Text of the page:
A bill eliminating “unnecessary” preventive suspension has been approved at the House of Representatives on its second reading.
Davao del Norte Rep. and House Speaker Pantaleon Alvarez, the principal author of House Bill 6590, said public officers who are no longer connected with the office wherein the offense charged was committed will be exempted from preventive suspension.
Alvarez, in a statement, noted that preventive suspension is imposed to avert an accused from influencing potential witnesses or tampering with records.
He said the provision is in line with the spirit and intent of the Anti-Graft and Corrupt Practices Act, since the change in circumstances of the public officer will “effectively” remove such threat.
The bill states that if the incumbent public officer is convicted by final judgment, he shall lose all retirement or gratuity benefits under any law.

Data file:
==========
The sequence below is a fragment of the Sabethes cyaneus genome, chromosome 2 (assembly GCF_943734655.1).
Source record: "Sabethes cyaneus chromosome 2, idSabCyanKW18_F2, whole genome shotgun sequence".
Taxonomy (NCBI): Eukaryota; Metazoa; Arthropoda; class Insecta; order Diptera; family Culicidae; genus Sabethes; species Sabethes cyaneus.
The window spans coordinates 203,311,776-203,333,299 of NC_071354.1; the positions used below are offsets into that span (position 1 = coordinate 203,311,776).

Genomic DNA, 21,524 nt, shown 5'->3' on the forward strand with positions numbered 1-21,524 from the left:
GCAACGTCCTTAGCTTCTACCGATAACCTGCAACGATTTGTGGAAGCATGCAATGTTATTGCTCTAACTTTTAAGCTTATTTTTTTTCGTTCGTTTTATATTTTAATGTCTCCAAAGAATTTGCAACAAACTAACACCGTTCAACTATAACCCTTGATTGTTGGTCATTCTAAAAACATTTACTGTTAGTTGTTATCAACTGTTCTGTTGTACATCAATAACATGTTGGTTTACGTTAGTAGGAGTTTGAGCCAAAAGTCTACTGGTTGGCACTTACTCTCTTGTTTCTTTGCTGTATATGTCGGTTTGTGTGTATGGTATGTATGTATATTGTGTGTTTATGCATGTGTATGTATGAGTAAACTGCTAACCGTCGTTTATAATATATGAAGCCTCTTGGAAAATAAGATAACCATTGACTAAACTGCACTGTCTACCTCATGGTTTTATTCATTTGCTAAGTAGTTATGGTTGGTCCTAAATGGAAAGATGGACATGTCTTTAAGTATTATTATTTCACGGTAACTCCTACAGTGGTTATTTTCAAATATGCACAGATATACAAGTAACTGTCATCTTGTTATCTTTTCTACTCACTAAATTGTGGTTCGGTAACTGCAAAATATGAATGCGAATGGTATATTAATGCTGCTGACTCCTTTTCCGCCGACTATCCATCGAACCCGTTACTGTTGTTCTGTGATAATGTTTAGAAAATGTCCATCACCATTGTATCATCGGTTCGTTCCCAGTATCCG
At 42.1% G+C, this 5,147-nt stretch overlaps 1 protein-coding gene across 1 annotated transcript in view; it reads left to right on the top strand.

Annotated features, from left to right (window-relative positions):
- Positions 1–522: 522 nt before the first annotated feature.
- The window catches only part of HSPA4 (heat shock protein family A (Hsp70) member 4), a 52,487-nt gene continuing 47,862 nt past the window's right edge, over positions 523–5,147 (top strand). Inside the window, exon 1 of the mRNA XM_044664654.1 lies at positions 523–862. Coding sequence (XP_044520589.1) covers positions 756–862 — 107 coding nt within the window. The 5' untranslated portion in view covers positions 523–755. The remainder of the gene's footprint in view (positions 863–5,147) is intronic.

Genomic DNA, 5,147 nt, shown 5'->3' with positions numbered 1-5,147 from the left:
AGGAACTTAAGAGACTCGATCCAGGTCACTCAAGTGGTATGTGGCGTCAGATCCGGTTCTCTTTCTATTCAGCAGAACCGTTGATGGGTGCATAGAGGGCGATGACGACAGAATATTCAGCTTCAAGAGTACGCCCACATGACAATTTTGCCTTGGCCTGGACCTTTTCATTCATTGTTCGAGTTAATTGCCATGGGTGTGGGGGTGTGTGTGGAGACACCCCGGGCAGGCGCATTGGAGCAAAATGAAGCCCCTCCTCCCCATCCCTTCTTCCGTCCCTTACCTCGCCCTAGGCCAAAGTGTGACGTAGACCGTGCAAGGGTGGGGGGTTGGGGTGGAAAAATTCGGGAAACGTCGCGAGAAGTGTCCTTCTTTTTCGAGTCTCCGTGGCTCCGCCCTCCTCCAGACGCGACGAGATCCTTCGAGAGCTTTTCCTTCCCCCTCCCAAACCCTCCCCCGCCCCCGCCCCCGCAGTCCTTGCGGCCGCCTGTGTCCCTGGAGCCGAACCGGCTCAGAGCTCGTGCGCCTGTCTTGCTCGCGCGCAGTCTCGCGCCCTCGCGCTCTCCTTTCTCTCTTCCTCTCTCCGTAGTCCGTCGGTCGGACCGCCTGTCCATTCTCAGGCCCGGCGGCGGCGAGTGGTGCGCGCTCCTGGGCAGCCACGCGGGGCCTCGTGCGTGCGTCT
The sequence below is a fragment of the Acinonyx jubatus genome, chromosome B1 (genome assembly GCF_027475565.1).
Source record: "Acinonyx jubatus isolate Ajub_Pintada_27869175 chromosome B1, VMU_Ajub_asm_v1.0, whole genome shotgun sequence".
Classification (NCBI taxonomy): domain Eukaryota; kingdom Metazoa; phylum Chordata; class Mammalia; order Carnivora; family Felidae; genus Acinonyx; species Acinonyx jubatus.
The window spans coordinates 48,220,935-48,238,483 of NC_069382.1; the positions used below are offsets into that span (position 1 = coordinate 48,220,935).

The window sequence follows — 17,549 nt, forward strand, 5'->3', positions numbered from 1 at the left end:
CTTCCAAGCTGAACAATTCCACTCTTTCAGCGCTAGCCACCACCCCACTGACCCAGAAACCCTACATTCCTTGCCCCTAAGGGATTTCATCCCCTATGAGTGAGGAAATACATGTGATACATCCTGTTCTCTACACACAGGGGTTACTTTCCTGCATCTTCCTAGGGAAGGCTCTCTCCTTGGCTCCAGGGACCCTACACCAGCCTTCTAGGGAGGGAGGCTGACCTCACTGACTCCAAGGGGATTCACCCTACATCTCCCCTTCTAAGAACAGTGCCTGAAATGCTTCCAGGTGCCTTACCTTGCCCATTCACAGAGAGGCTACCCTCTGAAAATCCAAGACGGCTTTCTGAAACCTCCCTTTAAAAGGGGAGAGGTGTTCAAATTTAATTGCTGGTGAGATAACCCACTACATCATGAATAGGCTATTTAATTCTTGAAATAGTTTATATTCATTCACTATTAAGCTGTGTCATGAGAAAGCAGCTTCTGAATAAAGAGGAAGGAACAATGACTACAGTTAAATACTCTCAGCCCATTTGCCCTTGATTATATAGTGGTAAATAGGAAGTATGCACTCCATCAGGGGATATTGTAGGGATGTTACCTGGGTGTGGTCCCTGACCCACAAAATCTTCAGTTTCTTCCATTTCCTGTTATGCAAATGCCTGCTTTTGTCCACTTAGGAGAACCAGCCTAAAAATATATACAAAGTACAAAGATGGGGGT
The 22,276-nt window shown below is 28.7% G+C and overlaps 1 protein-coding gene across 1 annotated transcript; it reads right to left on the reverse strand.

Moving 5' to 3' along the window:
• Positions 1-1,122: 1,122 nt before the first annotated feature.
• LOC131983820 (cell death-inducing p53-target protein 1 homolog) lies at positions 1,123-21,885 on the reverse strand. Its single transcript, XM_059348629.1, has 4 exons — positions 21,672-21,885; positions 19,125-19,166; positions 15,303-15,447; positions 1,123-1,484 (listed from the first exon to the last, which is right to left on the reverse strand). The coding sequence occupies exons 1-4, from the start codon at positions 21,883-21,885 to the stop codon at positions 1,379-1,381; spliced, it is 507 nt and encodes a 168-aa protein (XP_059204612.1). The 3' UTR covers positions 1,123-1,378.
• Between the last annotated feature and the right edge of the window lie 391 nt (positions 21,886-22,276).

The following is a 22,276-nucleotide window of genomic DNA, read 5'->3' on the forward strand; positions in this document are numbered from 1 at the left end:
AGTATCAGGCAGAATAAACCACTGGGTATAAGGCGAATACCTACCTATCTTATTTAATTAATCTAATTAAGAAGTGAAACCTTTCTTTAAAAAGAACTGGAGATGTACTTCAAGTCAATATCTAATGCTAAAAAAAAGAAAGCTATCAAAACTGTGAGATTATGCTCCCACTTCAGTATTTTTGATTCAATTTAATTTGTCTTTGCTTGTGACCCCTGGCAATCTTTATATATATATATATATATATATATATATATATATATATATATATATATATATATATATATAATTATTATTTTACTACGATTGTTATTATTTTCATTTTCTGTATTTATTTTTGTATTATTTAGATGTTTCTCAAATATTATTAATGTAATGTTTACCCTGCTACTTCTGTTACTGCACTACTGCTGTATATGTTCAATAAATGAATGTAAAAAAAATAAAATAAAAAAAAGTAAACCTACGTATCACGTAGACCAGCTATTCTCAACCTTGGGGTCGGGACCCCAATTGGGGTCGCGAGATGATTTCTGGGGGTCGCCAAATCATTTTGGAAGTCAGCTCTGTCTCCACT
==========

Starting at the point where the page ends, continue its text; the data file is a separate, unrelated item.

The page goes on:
If the convicted officer, who may have been separated from service, has already received benefits, he should return them to the government.
If the convicted public officer is acquitted, however, he will be entitled to reinstatement and to the salaries and benefits that he failed to receive during suspension, unless administrative proceedings have been filed.
The bill also cuts the period of preventive suspension to just 90 days, provided that in case such elected public officer is no longer connected with the office wherein the offense charged was committed, the preventive suspension order shall no longer be implemented.
The House of Representatives will decide on whether the bill will be enacted into a law when the plenary sessions resume later this month.